California becomes first state to eliminate toxic hexavalent chromium

There’s a toxic history to the shiny decorative finishes so ubiquitous on the wheels and bumpers of classic cars.

Chrome plating is important for a variety of consumer products, from vintage automobiles to aerospace components and plumbing fixtures.

But hexavalent chromium, a highly dangerous substance emitted by chrome plating companies, is 500 times more carcinogenic than diesel exhaust, which has put it in the crosshairs of regulators for decades.

The California Air Resources Board today approved a landmark ban on the use of the substance by the chrome industry. The ban forces companies that opposed the action to use alternative materials.

The ban came after more than two hours of public debate and comment. Board members, noting their empathy for potentially affected vintage auto silversmiths, said public health was paramount.

“The problem is what they are doing there: they are boiling vats of a toxic solution of water and metal.”


Hector De La Torre, an Air board member, likened the ban to a 1976 rule that phased out lead in gasoline.

“There is no mass-produced leaded gasoline, not just in California, in the United States, so that changed as a result of an action that was taken here,” De La Torre said. “So there’s a precedent for taking a leap like that, for the health and safety of the public.”

The new rule will make California the first state to ban the substance more commonly known as chromium-6. Decorative coating companies will have until 2027 to discontinue its use. The largest chrome-plating plants, which use the toxin for industrial durability purposes, will have until 2039.

The ban comes after years of efforts by activists to limit use of the chemical, which the state identified as a toxic air pollutant in 1986. Jane Williams, executive director of California Communities Against Toxics, said the ruling is Important because Los Angeles County has a high concentration of chrome.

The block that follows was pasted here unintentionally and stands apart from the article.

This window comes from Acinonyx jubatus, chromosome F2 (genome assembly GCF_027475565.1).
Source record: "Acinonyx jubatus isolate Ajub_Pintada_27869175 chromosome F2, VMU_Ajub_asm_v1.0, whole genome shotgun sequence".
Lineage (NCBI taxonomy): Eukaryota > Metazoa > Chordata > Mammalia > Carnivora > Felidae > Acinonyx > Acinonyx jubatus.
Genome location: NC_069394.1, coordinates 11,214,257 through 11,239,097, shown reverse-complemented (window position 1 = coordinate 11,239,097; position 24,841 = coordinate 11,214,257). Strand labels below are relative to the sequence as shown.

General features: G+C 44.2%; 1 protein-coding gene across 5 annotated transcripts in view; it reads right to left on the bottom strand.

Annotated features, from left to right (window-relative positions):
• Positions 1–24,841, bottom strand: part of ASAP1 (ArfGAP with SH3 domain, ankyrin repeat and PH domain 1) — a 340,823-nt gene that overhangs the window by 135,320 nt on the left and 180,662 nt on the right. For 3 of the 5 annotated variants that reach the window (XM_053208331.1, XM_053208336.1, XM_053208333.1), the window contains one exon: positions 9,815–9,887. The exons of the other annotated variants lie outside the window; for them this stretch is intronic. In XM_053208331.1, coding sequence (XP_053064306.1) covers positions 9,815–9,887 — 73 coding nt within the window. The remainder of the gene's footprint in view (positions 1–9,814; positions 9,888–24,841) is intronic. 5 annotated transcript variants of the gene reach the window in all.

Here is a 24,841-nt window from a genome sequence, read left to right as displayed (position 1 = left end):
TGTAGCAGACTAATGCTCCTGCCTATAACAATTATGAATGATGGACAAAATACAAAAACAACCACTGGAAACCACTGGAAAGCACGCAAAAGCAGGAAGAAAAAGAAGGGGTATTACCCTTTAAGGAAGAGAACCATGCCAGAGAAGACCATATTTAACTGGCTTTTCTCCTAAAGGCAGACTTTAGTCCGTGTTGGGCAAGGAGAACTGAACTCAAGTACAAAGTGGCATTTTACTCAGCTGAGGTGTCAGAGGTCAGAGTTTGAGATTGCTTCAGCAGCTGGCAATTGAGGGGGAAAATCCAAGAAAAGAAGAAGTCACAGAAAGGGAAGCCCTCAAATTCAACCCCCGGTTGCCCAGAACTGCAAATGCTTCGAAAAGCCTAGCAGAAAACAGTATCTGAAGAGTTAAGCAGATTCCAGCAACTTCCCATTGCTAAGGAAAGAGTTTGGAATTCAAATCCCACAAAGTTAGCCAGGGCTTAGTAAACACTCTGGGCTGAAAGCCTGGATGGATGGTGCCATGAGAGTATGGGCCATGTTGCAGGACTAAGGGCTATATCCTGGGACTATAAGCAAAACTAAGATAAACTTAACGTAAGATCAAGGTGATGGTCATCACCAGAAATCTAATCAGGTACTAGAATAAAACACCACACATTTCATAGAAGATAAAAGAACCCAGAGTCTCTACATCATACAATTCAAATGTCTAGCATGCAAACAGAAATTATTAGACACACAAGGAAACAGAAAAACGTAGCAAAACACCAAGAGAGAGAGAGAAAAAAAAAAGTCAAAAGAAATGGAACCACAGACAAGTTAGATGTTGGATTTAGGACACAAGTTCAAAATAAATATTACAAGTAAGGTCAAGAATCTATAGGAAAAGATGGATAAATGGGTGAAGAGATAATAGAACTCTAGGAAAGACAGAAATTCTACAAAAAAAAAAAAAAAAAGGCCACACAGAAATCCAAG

The air board said 113 chrome-plating facilities operate with hexavalent chromium in California, and more than 70% of them are in overburdened and disadvantaged communities, many close to homes and schools, though industry representatives said in public comments that the board numbers were inaccurate.

“They can be tiny, they can be small, or they can be located within larger industrial facilities, so it’s not something that surprises you, like a generator or a refinery,” Williams said. “But the problem is what they’re doing there: they’re boiling vats of a toxic solution of metal and water.”

Industrial components are coated by immersing them in baths containing chrome 6, although decorative and functional coating use different processes. Emissions occur in the form of bubbles that rise to the top of tanks and can be released as mists, droplets, and spills that can settle on floors, equipment, and other surfaces. Once dry, dust can escape through open doors and vents.

Bryan Leiker, executive director of the California Metal Finishing Association, said the air board rule amounts to an unfair ban on an industry that has shown it can safely use the toxic substance.

He pointed to state data indicating that the largest chrome facilities in the state produce less than 1% of emissions, with the majority coming from burning fossil fuels, cement production and other industries.